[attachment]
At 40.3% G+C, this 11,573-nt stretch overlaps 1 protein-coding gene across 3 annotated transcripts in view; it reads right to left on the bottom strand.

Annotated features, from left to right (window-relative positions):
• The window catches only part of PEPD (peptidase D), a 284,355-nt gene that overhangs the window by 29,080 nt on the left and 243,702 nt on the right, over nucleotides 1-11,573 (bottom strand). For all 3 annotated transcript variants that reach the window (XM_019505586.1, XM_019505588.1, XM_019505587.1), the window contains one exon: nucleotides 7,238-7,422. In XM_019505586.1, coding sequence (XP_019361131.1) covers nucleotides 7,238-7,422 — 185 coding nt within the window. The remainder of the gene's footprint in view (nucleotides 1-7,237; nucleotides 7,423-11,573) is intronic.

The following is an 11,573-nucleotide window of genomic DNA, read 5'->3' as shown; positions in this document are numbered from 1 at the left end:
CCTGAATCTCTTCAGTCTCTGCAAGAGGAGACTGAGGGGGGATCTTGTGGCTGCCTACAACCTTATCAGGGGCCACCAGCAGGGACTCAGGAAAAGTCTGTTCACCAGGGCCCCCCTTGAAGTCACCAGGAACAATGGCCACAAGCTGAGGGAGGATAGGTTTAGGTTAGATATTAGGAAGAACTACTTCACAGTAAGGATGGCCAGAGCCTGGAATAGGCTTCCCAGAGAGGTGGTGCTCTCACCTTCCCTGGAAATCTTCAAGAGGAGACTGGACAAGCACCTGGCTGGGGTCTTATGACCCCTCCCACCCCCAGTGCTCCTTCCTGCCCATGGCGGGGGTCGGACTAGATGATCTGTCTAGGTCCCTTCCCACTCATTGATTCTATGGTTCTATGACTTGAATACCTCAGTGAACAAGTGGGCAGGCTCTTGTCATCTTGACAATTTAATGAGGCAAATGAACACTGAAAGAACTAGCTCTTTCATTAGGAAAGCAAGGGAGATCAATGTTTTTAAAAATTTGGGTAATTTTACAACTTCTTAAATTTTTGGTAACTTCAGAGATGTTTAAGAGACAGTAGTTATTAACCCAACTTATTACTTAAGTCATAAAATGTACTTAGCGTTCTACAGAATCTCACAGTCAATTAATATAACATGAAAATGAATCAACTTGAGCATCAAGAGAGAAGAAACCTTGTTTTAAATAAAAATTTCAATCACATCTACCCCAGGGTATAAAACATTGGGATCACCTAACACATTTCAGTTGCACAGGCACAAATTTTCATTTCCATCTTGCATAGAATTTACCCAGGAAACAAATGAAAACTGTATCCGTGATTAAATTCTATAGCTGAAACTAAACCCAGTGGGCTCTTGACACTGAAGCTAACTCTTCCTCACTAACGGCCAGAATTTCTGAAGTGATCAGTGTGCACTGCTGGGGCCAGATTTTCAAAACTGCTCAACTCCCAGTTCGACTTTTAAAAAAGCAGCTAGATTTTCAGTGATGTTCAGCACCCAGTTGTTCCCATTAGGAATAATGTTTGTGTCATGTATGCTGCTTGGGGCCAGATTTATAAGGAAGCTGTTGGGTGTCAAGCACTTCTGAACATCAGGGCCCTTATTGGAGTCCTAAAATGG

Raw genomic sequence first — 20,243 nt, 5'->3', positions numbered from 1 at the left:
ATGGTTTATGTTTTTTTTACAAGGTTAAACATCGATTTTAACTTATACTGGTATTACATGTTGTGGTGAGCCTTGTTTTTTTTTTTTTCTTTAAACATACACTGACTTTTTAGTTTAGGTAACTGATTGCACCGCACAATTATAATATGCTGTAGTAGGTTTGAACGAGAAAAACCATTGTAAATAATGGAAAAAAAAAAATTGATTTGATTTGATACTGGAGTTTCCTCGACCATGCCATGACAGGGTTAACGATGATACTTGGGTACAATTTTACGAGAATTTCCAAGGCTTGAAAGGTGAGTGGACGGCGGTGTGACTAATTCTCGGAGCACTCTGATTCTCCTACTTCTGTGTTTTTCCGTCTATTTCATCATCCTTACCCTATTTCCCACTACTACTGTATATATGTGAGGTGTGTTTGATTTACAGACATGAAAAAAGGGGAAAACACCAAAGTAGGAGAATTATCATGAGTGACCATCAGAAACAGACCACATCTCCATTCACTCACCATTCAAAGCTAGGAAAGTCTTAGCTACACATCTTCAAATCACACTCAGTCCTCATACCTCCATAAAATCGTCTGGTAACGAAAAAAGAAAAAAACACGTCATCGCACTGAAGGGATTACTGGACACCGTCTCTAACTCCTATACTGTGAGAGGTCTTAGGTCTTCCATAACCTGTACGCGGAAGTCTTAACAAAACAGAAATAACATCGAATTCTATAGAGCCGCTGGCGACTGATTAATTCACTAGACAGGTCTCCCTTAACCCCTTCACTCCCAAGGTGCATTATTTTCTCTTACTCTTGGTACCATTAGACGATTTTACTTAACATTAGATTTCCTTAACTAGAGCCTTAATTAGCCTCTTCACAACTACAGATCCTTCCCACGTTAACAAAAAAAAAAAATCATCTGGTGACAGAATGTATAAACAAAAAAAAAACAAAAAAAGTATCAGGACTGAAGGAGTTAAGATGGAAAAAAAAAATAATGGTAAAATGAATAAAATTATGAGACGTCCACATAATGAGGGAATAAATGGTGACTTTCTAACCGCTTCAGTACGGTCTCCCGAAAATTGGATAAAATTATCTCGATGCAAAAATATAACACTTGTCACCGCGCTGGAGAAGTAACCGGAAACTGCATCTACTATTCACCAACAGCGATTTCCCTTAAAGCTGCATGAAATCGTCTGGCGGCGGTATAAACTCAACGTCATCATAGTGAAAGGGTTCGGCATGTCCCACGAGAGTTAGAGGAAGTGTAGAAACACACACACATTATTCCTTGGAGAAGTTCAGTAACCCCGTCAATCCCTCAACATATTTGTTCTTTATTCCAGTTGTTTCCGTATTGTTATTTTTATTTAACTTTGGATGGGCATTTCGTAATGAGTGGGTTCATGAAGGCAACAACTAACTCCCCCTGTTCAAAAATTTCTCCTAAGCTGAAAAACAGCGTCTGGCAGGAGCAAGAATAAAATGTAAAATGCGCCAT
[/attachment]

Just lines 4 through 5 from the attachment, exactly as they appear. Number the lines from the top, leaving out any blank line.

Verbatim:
The following is an 11,573-nucleotide window of genomic DNA, read 5'->3' as shown; positions in this document are numbered from 1 at the left end:
CCTGAATCTCTTCAGTCTCTGCAAGAGGAGACTGAGGGGGGATCTTGTGGCTGCCTACAACCTTATCAGGGGCCACCAGCAGGGACTCAGGAAAAGTCTGTTCACCAGGGCCCCCCTTGAAGTCACCAGGAACAATGGCCACAAGCTGAGGGAGGATAGGTTTAGGTTAGATATTAGGAAGAACTACTTCACAGTAAGGATGGCCAGAGCCTGGAATAGGCTTCCCAGAGAGGTGGTGCTCTCACCTTCCCTGGAAATCTTCAAGAGGAGACTGGACAAGCACCTGGCTGGGGTCTTATGACCCCTCCCACCCCCAGTGCTCCTTCCTGCCCATGGCGGGGGTCGGACTAGATGATCTGTCTAGGTCCCTTCCCACTCATTGATTCTATGGTTCTATGACTTGAATACCTCAGTGAACAAGTGGGCAGGCTCTTGTCATCTTGACAATTTAATGAGGCAAATGAACACTGAAAGAACTAGCTCTTTCATTAGGAAAGCAAGGGAGATCAATGTTTTTAAAAATTTGGGTAATTTTACAACTTCTTAAATTTTTGGTAACTTCAGAGATGTTTAAGAGACAGTAGTTATTAACCCAACTTATTACTTAAGTCATAAAATGTACTTAGCGTTCTACAGAATCTCACAGTCAATTAATATAACATGAAAATGAATCAACTTGAGCATCAAGAGAGAAGAAACCTTGTTTTAAATAAAAATTTCAATCACATCTACCCCAGGGTATAAAACATTGGGATCACCTAACACATTTCAGTTGCACAGGCACAAATTTTCATTTCCATCTTGCATAGAATTTACCCAGGAAACAAATGAAAACTGTATCCGTGATTAAATTCTATAGCTGAAACTAAACCCAGTGGGCTCTTGACACTGAAGCTAACTCTTCCTCACTAACGGCCAGAATTTCTGAAGTGATCAGTGTGCACTGCTGGGGCCAGATTTTCAAAACTGCTCAACTCCCAGTTCGACTTTTAAAAAAGCAGCTAGATTTTCAGTGATGTTCAGCACCCAGTTGTTCCCATTAGGAATAATGTTTGTGTCATGTATGCTGCTTGGGGCCAGATTTATAAGGAAGCTGTTGGGTGTCAAGCACTTCTGAACATCAGGGCCCTTATTGGAGTCCTAAAATGG